SAN MATEO - HAYWARD BRIDGE



 
PROJECT CONTACT PERSONS
PROJECT MANAGER Helena "Lenka" Culik-Caro (510) 286 - 5759
PUBLIC AFFAIRS Anne Tobias (415) 989-1446 (EXT 12)
PUBLIC INFORMATION Greg Bayol (510) 286 - 4444


FACTS AT A GLANCE
 
 
LOCATION:  Highway 92 between San Mateo and Alameda Counties
LENGTH:  Steel Girder Spans (Highrise) 1.9 miles, Trestle portion 5.1 miles
SHIPPING CHANNEL SPAN:  750 feet
STRUCTURE:  Steel box girder and concrete trestle approach spans
VERTICAL CLEARANCE:  135 feet
OPENED TO TRAFFIC:  October 31, 1967
COST:  $ 70 Million
CURRENT AUTO TOLL:  $ 2.00
COLLECTION:  Westbound at Hayward
NUMBER OF TRAFFIC LANES BOTH DIRECTIONS:  Trestle Flat portion Four (4)/ No Shoulders 
Highrise Portion Six (6)/ No Shoulder
CURRENT AVG. DAILY TRAFFIC BOTH DIRECTION:  81,000 vehicles

THE ORIGINAL STRUCTURE

The original San Mateo-Hayward Bridge was the longest bridge in the world when it was completed in 1929. The bridge was two-lane, low-level structure, 35 feet in elevation. Trestle and truss spans were combined in building the bridge and a vertical lift section was added to allow ship traffic to pass through the structure. The remains of the original trestle is the 4000 feet long Werder Fishing Pier adjacent to the high - rise portion on the south side

By the late 1950's, traffic had increased markedly, creating congestion. Also, back-ups were caused during the operation of the lift span. In 1957, traffic was brought to a standstill an average of six times a day for large vessels traveling though the lift span opening. In addition, the reinforcing steel on the bridge's superstructure had suffered extensive corrosion, making continuous repairs necessary. These factors made a replacement bridge a necessity.
 

THE NEW 1957 BRIDGE

By 1961, an innovative concept of an orthotropic bridge was approved by the Toll Bridge Authority. Orthotropic, a combination of two terms: orthogonal and anisotropic, means that the structure has various stiffness properties at 90 degree directions. This innovation allows traffic to drive on the bridge structure itself, foregoing the need to pour a concrete deck.

The trestle flat portion of the bridge consists of two westbound and two eastbound lanes separated by a concrete barrier. The Highrise portion is a structure that is elevated at the channel span to a height of 135 feet allowing ships to easily pass below in a dredged channel. This section consists of three lanes in each direction. No shoulders exist on the Highrise or Trestle portion of the bridge.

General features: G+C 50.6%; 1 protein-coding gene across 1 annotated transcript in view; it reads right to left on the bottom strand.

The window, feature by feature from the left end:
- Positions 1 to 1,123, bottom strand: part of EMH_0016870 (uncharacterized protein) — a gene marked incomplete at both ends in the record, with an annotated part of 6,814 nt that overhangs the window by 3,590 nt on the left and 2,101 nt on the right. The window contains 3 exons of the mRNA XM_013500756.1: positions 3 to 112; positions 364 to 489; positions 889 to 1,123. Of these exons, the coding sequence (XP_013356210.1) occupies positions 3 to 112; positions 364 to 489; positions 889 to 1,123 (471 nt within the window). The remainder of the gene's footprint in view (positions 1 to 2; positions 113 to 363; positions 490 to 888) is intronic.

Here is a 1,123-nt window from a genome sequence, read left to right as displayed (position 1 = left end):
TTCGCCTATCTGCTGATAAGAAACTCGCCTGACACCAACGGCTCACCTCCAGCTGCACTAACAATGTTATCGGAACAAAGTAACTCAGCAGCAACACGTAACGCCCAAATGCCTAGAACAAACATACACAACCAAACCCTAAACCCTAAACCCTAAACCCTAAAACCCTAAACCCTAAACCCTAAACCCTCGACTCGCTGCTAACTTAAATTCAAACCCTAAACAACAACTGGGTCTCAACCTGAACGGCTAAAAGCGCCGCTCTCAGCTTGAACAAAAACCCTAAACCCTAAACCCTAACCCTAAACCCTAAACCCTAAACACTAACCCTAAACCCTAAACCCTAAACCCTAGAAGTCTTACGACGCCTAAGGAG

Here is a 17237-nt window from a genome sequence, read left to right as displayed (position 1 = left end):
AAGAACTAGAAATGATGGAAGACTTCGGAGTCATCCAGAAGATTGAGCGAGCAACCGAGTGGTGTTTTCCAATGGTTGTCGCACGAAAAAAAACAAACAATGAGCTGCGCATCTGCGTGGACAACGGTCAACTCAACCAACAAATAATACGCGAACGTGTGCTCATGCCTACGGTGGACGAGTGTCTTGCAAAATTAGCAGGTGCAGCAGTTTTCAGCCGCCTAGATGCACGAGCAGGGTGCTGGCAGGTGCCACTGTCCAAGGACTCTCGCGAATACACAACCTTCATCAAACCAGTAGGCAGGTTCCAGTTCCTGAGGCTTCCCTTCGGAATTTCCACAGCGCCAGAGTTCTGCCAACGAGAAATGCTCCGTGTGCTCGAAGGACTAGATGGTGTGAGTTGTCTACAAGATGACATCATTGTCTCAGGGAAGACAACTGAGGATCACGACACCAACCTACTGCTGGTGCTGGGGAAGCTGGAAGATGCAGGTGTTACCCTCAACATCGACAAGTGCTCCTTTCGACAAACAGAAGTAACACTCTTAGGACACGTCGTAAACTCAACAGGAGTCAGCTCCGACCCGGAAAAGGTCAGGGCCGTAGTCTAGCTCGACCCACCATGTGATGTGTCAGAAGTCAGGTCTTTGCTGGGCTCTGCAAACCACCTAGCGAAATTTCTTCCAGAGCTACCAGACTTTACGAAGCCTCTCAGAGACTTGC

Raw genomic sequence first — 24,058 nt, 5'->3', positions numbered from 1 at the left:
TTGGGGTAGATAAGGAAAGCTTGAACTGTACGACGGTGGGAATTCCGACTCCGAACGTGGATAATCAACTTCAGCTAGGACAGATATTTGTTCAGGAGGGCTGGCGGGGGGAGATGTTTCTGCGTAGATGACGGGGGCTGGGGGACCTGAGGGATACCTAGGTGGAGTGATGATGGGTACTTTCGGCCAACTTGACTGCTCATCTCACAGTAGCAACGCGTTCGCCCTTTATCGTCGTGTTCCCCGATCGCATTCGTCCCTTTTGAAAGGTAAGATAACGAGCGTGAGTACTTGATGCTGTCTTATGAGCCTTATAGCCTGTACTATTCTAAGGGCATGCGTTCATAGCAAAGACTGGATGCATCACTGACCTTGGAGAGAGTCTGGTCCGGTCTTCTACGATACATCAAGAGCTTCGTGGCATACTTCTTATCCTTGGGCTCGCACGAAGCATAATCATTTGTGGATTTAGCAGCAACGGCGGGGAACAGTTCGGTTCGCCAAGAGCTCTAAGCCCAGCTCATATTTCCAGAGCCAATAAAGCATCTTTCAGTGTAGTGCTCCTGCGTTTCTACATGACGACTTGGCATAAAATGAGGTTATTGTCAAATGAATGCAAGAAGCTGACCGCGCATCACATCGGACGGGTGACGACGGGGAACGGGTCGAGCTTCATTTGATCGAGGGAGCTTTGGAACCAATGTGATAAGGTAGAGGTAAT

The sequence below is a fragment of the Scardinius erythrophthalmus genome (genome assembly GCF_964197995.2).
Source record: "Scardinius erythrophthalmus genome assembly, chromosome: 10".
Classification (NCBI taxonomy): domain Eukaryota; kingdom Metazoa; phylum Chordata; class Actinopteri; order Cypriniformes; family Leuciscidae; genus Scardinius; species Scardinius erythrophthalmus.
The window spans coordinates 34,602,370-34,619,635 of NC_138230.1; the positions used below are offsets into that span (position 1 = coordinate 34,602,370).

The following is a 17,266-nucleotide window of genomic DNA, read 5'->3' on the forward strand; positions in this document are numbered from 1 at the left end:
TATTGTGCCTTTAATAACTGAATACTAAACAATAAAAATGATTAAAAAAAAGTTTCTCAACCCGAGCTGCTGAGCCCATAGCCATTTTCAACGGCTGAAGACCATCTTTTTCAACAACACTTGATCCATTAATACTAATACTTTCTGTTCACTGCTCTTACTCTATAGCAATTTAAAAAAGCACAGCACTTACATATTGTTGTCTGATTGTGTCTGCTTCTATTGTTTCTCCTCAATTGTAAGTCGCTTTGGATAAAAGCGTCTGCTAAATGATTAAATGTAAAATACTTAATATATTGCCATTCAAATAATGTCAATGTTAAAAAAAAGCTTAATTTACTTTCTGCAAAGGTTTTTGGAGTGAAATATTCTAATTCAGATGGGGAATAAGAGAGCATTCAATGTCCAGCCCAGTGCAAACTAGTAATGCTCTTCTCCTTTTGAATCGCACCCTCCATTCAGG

Construction was completed in 1967 at a cost of $70 million. The bridge's smooth causeway design and arching elevated span are features that won it the American Society of Engineers' "Outstanding Civil Engineering Achievement Honor and the American Institute of Steel Construction's "Most Beautiful Bridge Long-Span" award. On the south side of the elevated span of the new bridge is a 4000ft. long section of the original 1929 bridge. It remains as a fishing pier, standing in bucolic relief next to the modern bridge.
 

PLANS FOR THE FUTURE - NEW TRESTLE

Between 1980 and 1993 the average daily traffic on the San Mateo/Hayward Bridge increased form 42,000 to 72,000, a 70 percent increase. This incredible increase can be attributed to the boom in industry and housing along the bay. By the year 2010 it is projected that 95,000 vehicles will be crossing the bridge in both directions.

Work should begin in the next year to construct a new parallel trestle bridge on the north side of the existing that will serve the west bound traffic with three travel lanes and shoulders on both sides. The existing trestle will be modified to serve the eastbound traffic with three lanes and shoulders on both sides. The east aproach from 92/880 interchange to the toll plaza will be also widened to three travel lanes in each direction with shoulders on both sides this completing six (6) continuous travel lane in both directions from route 101 to I-880 . There are no plans to improve the highrise portion of the bridge in the next 20 years.